In the words of the American poet May Sarton:
‘It always comes back to the same necessity: go deep enough and there is a bedrock of truth, however hard.’
3) ‘The way you do anything is the way you do everything.’
In other words, if you have problems playing music from a place of pure guts for your listener, then you probably have trouble opening up in other areas of your life that take parallel shape, too. For example, you might find it hard to express yourself fully or lack the confidence to show people all that is gloriously you, even when you’re feeling sticky and it’s not your best moment. You might notice this at your workplace, with your Beloved, around your in-laws, in your rock-climbing class, or when you attended Stan’s 40th birthday party last week. Problems in expressing yourself from a place of pure Heart and Soul is most likely happening beyond your own flute playing, I would put money on it.
Zara, my wise student in Australia recently commented on this in her own life:
‘For ages I thought it was just something about music that touched on my rawness and sense of inadequacy. But as I pay more attention I can see that these patterns emerge everywhere… the music being just a doorway to my seeing. As I do more yoga each day I’m finding it’s seeping into my awareness more and more how I am in the moments…and how others are, too.’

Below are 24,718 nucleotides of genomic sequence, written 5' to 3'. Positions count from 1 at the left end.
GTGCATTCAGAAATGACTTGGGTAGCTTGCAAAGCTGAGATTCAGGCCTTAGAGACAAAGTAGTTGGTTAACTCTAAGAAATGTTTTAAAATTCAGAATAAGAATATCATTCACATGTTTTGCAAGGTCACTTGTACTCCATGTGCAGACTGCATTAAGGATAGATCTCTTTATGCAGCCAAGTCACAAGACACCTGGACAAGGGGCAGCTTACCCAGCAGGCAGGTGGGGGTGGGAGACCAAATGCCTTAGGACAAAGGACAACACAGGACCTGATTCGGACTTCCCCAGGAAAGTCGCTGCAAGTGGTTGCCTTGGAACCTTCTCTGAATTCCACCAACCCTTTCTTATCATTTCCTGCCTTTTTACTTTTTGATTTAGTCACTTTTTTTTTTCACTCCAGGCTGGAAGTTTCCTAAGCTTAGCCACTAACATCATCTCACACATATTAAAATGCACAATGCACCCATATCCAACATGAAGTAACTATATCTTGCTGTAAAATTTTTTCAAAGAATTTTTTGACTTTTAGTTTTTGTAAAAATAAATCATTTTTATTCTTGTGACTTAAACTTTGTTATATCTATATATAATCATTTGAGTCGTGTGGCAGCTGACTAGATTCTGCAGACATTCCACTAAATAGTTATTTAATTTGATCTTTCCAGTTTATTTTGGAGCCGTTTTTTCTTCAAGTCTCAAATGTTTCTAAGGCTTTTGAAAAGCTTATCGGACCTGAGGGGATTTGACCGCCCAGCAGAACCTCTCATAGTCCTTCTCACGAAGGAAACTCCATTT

4) Get an expressive game plan
When I step onto that stage to perform I have a general blueprint of exactly what I want to bring to the moment– bar by bar, note by note. I know exactly the colours I want to create, the stories I want to musically tell, and the mood(s) I wish to transmit. I am the leader of their journey and I hold this space for my audience— this is no different than any good story-teller who holds their audience captivated. Some questions you might ask yourself about your music:
–What do I wish my audience might leave with when I walk off that stage?
–What experiences from my own life can I bring to this bar/ melody/ note/ slur/ rhythmic figure?
–What is the back story of the composer’s life in which I might draw inspiration?
For example, the composer when writing this piece was … in a love triangle/ terminally ill/ losing their eyesight/ living in a country at war / inspired by Robert Dick’s early works/ visiting a foreign country/ in her Impressionist phase…
–If this music were expressed only in colours which one(s) would they be? Textures? Shapes? Images?